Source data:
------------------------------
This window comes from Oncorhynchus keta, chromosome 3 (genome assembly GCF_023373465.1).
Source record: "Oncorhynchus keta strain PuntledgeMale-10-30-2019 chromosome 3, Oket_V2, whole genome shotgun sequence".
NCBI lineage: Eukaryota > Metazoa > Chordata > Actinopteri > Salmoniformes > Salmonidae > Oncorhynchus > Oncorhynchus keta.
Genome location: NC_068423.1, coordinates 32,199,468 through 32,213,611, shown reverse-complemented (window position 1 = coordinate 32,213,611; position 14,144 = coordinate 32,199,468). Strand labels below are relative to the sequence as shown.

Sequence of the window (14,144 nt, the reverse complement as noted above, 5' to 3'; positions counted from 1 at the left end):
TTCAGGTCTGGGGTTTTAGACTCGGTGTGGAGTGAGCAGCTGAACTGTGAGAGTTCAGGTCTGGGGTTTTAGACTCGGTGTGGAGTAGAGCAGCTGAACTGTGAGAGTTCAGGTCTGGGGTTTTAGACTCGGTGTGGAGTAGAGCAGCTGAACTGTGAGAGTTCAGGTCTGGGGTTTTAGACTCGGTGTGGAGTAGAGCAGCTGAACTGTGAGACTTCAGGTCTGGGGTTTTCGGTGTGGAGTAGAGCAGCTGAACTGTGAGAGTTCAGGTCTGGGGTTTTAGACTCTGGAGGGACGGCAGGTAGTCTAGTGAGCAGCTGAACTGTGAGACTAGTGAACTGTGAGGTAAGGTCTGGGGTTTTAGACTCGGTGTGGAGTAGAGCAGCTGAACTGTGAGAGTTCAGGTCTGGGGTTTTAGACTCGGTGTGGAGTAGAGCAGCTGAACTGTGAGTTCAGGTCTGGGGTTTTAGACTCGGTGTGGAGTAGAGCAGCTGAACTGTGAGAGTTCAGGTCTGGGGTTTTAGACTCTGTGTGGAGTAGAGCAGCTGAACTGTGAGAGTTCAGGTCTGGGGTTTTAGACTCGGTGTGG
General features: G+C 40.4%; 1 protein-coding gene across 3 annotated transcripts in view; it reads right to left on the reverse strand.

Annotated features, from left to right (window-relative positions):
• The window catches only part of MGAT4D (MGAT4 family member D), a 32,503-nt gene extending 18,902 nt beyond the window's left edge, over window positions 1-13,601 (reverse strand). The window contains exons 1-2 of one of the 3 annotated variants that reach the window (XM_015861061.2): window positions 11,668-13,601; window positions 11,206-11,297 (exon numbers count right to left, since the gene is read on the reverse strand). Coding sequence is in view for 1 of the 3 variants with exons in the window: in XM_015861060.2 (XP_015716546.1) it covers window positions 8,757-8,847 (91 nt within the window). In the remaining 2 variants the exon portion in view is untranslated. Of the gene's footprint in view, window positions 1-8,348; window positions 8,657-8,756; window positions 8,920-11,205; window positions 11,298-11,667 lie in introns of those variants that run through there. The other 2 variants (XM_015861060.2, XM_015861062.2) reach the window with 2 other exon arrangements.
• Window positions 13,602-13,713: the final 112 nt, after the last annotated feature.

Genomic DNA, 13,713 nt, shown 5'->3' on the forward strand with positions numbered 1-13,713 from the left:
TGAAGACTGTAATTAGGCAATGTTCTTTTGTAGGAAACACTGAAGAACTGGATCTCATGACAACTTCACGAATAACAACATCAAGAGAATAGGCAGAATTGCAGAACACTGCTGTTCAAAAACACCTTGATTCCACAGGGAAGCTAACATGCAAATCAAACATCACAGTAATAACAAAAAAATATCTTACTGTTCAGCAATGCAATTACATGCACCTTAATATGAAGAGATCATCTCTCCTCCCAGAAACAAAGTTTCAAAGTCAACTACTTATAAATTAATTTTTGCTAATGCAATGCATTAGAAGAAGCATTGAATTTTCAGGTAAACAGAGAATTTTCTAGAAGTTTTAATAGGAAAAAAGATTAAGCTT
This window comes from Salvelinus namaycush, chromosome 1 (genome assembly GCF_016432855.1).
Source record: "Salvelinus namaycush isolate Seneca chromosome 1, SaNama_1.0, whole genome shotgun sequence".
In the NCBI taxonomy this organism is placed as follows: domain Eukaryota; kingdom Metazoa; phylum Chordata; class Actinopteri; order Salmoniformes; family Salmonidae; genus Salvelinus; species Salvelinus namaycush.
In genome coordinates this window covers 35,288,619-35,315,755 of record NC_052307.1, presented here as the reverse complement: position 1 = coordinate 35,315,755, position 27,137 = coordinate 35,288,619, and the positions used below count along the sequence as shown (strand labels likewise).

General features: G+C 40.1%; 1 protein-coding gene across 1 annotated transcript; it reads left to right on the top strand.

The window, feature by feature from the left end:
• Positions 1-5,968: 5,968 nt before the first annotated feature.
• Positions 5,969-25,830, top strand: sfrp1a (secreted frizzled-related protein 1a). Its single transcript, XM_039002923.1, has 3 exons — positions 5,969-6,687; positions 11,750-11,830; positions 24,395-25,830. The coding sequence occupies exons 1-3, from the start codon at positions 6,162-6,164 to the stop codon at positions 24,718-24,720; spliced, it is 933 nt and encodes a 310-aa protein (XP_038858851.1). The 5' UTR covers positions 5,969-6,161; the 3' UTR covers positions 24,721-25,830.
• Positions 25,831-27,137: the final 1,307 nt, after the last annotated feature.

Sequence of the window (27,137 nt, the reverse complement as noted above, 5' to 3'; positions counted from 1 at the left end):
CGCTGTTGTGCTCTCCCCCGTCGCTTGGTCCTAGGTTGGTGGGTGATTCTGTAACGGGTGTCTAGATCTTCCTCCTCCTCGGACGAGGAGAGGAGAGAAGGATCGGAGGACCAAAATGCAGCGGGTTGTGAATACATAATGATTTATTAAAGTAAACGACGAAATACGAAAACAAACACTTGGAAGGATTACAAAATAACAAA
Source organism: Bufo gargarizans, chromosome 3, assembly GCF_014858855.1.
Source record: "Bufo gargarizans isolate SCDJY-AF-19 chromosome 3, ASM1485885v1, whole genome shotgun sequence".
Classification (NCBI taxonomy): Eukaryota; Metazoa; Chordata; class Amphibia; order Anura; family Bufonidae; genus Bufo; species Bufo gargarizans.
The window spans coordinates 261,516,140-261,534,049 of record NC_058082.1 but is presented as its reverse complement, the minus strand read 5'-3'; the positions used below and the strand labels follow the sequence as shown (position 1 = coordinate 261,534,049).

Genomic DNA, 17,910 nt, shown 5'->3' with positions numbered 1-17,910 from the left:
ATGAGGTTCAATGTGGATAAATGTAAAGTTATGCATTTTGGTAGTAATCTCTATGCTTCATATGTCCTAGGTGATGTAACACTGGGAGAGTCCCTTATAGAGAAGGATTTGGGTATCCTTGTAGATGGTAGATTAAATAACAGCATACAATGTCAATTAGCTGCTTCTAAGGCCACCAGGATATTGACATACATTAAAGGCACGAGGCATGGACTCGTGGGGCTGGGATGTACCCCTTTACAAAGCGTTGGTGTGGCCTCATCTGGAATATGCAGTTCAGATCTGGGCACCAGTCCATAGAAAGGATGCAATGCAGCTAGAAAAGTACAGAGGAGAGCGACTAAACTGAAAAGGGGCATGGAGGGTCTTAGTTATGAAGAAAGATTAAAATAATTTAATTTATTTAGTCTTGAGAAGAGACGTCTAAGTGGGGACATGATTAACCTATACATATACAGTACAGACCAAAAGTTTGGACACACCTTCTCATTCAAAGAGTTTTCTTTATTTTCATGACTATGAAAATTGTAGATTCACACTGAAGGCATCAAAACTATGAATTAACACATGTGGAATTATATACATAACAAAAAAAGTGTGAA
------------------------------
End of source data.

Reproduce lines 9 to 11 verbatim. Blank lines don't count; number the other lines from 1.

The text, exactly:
• The window catches only part of MGAT4D (MGAT4 family member D), a 32,503-nt gene extending 18,902 nt beyond the window's left edge, over window positions 1-13,601 (reverse strand). The window contains exons 1-2 of one of the 3 annotated variants that reach the window (XM_015861061.2): window positions 11,668-13,601; window positions 11,206-11,297 (exon numbers count right to left, since the gene is read on the reverse strand). Coding sequence is in view for 1 of the 3 variants with exons in the window: in XM_015861060.2 (XP_015716546.1) it covers window positions 8,757-8,847 (91 nt within the window). In the remaining 2 variants the exon portion in view is untranslated. Of the gene's footprint in view, window positions 1-8,348; window positions 8,657-8,756; window positions 8,920-11,205; window positions 11,298-11,667 lie in introns of those variants that run through there. The other 2 variants (XM_015861060.2, XM_015861062.2) reach the window with 2 other exon arrangements.
• Window positions 13,602-13,713: the final 112 nt, after the last annotated feature.

Genomic DNA, 13,713 nt, shown 5'->3' on the forward strand with positions numbered 1-13,713 from the left: